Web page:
BRAC’s Ultra-Poor Graduation programme has been evolving as the needs of the people living in extreme poverty change. In December 2021, the programme went digital, creating easier and faster ways of meeting our participants’ needs. In the 20-years journey of the programme, it’s one of the major milestones achieved.
Why was digitalisation needed?
The success of the Graduation approach can largely be attributed to the close interactions between participants and BRAC’s staff members. In the first 12 years of the programme’s operations, these interactions happened face to face, where staff members would spend the whole day in the field – …
The clock is ticking away for the world to reach its malaria targets by 2030.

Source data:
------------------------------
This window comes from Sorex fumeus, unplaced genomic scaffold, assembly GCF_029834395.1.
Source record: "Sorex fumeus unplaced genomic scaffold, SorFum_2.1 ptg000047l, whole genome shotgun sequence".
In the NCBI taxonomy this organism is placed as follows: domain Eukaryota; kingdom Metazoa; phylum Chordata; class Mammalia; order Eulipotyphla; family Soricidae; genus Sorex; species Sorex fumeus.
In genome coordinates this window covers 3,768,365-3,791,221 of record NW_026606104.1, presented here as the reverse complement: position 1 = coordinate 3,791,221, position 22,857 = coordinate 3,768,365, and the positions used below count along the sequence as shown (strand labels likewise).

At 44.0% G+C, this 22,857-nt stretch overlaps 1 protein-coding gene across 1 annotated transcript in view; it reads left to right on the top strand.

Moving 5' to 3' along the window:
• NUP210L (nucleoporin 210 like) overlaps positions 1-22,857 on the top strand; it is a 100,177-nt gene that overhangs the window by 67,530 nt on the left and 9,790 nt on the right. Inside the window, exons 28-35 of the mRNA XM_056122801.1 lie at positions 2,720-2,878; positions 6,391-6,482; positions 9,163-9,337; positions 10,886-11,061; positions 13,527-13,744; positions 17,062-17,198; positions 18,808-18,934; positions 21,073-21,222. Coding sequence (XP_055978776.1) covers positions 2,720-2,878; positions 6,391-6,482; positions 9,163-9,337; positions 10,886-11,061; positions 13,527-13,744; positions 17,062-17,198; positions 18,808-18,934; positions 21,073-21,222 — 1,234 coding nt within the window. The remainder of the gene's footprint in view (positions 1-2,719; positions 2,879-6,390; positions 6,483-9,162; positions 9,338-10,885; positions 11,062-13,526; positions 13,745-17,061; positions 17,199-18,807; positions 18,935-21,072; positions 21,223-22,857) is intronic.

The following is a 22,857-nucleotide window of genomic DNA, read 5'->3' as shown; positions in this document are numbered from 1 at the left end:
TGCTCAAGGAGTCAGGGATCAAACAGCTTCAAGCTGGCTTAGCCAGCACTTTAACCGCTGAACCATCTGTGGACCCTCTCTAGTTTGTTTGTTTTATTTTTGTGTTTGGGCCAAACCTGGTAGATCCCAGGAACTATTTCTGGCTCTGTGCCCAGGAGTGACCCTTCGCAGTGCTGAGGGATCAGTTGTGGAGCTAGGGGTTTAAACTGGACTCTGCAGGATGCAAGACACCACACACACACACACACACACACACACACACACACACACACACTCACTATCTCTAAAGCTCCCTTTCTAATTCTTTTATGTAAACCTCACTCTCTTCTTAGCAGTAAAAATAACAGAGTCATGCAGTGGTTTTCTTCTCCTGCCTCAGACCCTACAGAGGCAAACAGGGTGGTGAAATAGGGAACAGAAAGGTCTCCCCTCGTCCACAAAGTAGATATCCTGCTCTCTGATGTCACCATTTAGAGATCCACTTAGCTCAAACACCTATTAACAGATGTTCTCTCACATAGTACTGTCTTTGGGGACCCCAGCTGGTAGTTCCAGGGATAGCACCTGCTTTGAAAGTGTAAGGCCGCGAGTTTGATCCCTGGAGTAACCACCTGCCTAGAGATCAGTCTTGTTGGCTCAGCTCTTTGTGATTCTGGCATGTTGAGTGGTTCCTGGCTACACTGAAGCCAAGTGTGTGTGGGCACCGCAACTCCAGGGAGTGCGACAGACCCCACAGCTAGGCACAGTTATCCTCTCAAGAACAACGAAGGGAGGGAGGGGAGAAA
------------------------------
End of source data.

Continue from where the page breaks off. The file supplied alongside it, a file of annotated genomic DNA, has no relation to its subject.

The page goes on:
The World Health Organisation estimates 241 million cases of malaria in 2021, which took approximately 627,000 lives globally. Despite the breakthroughs in health, Bangladesh still accounts for 0.15% of the total estimated malaria cases in southeast Asia.
Shrinking the malaria map
Bangladesh’s malaria programme has tailored interventions to achieve the targets of National Malaria Strategy 2021-2025. Its phase-wise elimination targets different zones – Mymensingh, Sylhet, Chattogram, and Cox’s Bazar – and aims to reduce the burden of the disease in three districts in the …
Warriors, superheroes, guardians.
These words might remind us of tall, muscular characters, perhaps with superpowers. People with a responsibility of saving the world from decay.
Looking back at BRAC’s 50 years journey, we would like to challenge this popular idea by highlighting superheroes of our own – our community health workers and volunteers.
They do not have supernatural powers, but they save lives. They challenge gender stereotypes and break barriers everyday to safeguard the wellbeing of their communities. We invite you to read the inspiring stories of three of our superheroes on the ground.